PC Video stores video as "clips" using files. The files will typically have the extensions of AVI (Audio Video Interleave), or MPG (MPEG - Motion Pictures Experts Group), or RM (Real Media).
The monitor and delivery system is much like television - it scans lines across the screen, left to right, top to bottom. However there is a big difference . . . computer monitors do not scan using "fields" - they scan an entire frame, from top to bottom, and do not skip every other line the way interlaced TV screens do. This is called "Progressive Scanning". The picture is still refreshed with 30 frames per sec - but each frame is scanned with a single field :
TV uses two fields, 60 fields per sec, 30 frames per sec
PC's use 30 frames per sec (the term field is irrelevant)
TV uses analog waveforms, and scans flowing colors across the screen in lines. The PC scans lines of "dots", or pixels, across the screen. But to the eye they are the same.
Television is strictly defined by the NTSC. It uses an exact frame rate of 29.97 fps, which for discussion purposes is rounded off to 30 fps. The "resolution" of the picture is described as 525 scan lines, of which 486 are visible - again for discussion purposes this is often rounded off to 480. The scan lines are horizontal, but the number of scan lines describes the vertical height (vertical resolution) of the picture. TV does not use vertical scan lines, so the horizontal resolution is not really defined. Since there are two interlaced fields per frame - there are 60 fields per sec.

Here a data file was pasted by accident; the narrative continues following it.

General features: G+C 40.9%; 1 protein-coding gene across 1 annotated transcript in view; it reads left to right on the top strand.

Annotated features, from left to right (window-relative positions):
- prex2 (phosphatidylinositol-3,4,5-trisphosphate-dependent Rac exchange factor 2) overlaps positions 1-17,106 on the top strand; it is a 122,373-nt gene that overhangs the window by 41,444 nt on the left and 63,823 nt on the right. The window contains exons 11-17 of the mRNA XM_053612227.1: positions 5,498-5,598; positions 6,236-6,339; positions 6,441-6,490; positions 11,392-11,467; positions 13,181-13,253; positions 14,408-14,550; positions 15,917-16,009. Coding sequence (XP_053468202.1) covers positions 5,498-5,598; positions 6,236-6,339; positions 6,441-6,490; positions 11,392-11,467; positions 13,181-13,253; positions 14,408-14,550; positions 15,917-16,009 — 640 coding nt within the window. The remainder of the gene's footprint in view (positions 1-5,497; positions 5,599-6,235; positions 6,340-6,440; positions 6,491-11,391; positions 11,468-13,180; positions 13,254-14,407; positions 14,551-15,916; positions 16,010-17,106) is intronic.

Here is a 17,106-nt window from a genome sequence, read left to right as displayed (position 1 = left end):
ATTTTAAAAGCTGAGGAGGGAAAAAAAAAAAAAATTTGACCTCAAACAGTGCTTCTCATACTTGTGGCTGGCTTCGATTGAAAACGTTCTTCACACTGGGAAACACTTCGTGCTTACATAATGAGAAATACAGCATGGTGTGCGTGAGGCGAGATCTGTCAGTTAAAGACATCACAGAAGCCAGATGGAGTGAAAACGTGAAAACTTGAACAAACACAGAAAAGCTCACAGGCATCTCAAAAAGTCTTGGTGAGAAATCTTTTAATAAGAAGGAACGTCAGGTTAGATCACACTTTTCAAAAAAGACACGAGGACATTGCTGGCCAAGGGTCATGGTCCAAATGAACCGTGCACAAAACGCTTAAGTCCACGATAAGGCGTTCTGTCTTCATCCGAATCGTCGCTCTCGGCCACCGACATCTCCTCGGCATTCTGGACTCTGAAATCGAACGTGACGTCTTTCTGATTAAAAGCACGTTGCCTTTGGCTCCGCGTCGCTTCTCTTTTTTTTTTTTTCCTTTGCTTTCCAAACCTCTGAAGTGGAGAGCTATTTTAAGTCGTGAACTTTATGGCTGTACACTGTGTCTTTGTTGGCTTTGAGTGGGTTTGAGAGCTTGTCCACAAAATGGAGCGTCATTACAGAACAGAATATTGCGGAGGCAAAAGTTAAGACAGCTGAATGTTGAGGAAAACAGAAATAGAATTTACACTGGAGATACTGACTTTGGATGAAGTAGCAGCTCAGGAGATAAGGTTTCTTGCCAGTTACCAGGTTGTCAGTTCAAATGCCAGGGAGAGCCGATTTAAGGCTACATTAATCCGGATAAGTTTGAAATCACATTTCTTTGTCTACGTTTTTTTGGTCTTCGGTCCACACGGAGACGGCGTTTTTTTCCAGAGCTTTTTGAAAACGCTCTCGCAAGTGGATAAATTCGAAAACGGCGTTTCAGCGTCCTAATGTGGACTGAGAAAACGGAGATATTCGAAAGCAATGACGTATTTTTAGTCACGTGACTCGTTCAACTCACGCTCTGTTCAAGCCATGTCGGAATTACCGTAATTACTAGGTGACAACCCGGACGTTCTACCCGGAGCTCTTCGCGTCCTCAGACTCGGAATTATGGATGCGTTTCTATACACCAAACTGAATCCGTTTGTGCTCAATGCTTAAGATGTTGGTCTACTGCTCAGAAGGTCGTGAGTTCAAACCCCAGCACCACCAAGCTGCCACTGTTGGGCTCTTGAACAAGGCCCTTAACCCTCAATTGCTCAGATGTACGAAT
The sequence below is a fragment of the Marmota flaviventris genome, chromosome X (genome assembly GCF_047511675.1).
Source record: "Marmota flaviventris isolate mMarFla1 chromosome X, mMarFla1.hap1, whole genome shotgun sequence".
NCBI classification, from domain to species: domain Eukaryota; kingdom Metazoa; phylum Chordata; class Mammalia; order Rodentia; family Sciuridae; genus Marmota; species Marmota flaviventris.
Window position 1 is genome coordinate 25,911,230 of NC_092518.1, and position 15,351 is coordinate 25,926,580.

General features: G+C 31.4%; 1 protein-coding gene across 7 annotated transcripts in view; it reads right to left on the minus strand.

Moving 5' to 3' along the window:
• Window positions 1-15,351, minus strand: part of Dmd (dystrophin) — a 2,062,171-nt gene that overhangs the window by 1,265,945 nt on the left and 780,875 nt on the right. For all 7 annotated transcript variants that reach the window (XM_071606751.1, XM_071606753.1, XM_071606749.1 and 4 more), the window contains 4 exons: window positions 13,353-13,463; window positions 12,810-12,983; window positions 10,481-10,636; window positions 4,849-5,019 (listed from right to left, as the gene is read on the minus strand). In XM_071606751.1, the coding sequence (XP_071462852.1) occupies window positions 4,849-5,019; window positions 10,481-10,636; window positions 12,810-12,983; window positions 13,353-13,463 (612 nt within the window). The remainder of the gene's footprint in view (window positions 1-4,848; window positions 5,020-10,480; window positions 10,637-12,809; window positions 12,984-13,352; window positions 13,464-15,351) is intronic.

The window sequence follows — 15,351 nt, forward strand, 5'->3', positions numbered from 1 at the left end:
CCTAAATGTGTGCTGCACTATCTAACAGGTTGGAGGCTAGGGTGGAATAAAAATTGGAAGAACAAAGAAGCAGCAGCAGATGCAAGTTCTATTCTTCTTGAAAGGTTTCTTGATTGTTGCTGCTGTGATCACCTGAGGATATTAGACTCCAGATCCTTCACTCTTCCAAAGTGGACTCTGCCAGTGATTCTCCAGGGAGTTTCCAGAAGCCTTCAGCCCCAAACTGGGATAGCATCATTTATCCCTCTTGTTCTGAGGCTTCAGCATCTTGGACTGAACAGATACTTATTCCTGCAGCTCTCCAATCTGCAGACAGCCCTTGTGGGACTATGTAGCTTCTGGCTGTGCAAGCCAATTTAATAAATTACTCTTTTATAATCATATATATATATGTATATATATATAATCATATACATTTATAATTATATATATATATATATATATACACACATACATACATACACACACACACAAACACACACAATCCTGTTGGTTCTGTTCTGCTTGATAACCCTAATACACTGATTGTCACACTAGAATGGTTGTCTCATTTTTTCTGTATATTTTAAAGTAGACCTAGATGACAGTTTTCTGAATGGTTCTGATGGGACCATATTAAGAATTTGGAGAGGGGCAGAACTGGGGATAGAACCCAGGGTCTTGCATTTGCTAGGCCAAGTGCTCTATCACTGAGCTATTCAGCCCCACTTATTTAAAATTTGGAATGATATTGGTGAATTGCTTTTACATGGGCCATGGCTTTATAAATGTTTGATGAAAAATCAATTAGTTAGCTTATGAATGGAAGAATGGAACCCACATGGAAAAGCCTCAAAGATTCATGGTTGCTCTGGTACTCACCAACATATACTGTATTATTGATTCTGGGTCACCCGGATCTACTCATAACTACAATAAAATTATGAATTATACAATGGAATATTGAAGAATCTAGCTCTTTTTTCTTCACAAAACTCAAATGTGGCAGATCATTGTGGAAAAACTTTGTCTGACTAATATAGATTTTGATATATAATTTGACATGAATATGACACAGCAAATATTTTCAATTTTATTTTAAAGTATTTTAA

So the resolution of a television is rated at 525 lines. The following diagram shows the lines for field 1. Then once field 2 is scanned all the lines of one image (one frame) have been painted onto the phosphor. Although you only see 486 lines, the resolution is still stated as being 525 lines (486 visible, 25 vertical retrace)
(diagram needs to be fixed)
Unlike TV - the PC can store video in virtually any size, and at any frame rate. It does not use "scan lines" to define the resolution. Since video takes a great deal of bandwidth, most PC videos are shown in small, rectangular boxes. The most common display size is 320x240 pixels (width x height), which is an aspect ratio of 4:3